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Morning Breakout 3—Aged Care
CPR POLICY AND PRACTICE IN AUSTRALIAN RESIDENTIAL AGED CARE FACILITIES (RACFS)
  1. M Sellars1,
  2. W Silvester1,
  3. R Fullam1,
  4. R Sjanta1,
  5. L Jackson1,
  6. D Mawren1 and
  7. R Mountjoy1
  1. 1Respecting Patient Choices, Austin Health, Melbourne

Abstract

Background International literature suggests current Cardiopulmonary Resuscitation (CPR) policy and practice is highly variable and often ad-hoc in aged care settings. At present, there is no comparable published research on CPR policy and practice in Australian RACFs.

Aim To conduct a national survey on staff knowledge and attitudes, and policies and practices regarding CPR in Australian RACFs.

Methods An online survey was distributed to Australian RACF managers to examine the above.

Results Of 541 RACF managers, only 19% agreed that CPR should be initiated in a witnessed cardiac arrest yet 83% reported that their facility would provide CPR. However, no CPR was administered in 75% of the facilities in the last 12 months and only once in 15%. Only 63% of facilities had a CPR policy and, of these 44% believe that the policy is inadequate. 98% agreed that it is important to discuss resuscitation status with the resident or family, 96% agreed that a resident CPR plan would help to reduce staff uncertainty and 82% supported the introduction of government CPR guidelines. 75% of respondents believed that survival rate of CPR in RACFs is <10% and 35% (correctly) that survival is <2%.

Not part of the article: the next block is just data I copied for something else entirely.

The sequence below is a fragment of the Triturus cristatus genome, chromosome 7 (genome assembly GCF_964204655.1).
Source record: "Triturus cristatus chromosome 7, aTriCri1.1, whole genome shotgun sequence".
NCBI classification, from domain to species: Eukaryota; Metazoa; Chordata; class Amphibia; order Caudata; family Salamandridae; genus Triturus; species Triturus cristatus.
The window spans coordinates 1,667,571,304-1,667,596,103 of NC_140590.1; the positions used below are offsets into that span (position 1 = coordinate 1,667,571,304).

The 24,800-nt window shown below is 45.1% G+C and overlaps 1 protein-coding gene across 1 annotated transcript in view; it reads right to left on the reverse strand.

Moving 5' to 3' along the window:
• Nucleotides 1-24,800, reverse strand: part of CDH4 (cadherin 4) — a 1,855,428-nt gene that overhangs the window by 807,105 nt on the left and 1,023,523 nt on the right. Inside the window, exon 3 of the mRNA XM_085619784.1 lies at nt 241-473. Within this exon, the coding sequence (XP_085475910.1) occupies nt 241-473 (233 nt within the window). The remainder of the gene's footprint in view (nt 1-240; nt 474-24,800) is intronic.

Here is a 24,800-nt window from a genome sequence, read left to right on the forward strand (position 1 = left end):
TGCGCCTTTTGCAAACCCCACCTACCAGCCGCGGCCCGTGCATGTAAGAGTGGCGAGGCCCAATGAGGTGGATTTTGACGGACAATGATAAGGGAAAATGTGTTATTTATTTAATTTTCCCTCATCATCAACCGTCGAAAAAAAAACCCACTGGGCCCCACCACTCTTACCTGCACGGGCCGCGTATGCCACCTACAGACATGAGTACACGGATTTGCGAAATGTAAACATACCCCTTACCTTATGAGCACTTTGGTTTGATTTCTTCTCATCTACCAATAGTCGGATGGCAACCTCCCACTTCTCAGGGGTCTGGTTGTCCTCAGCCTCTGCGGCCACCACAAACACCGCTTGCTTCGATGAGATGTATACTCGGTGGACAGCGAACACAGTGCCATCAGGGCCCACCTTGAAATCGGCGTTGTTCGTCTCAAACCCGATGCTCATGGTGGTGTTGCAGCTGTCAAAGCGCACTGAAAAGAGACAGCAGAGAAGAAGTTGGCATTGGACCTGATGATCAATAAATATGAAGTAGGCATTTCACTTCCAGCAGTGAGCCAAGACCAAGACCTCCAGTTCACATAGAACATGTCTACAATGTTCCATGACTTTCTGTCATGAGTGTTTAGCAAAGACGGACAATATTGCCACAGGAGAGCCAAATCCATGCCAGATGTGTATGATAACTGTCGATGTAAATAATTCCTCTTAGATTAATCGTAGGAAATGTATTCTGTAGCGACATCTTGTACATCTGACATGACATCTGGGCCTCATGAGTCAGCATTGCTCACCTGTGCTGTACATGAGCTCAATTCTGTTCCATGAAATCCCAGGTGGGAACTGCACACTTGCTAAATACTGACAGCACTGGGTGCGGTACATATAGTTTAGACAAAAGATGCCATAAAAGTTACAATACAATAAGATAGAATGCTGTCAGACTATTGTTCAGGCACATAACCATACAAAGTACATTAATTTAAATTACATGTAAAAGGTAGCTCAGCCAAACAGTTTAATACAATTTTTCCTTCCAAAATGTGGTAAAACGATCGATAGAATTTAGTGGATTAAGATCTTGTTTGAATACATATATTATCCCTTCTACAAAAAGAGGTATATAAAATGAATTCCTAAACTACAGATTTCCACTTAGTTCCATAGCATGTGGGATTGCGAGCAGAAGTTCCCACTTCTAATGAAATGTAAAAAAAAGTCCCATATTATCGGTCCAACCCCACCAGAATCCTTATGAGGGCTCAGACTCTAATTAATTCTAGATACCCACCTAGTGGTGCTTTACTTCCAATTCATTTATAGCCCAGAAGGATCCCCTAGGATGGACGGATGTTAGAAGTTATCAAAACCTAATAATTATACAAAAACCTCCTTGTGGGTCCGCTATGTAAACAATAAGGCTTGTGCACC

Discussion CPR policy and practice is highly variable between RACFs in Australia, is inconsistent with the recognised outcomes and does not always reflect managerial attitudes and beliefs regarding CPR.

Conclusion The development of a national CPR guideline in Australian RACFs, and provision of education, will assist services in providing consistent and appropriate CPR practices to residents.

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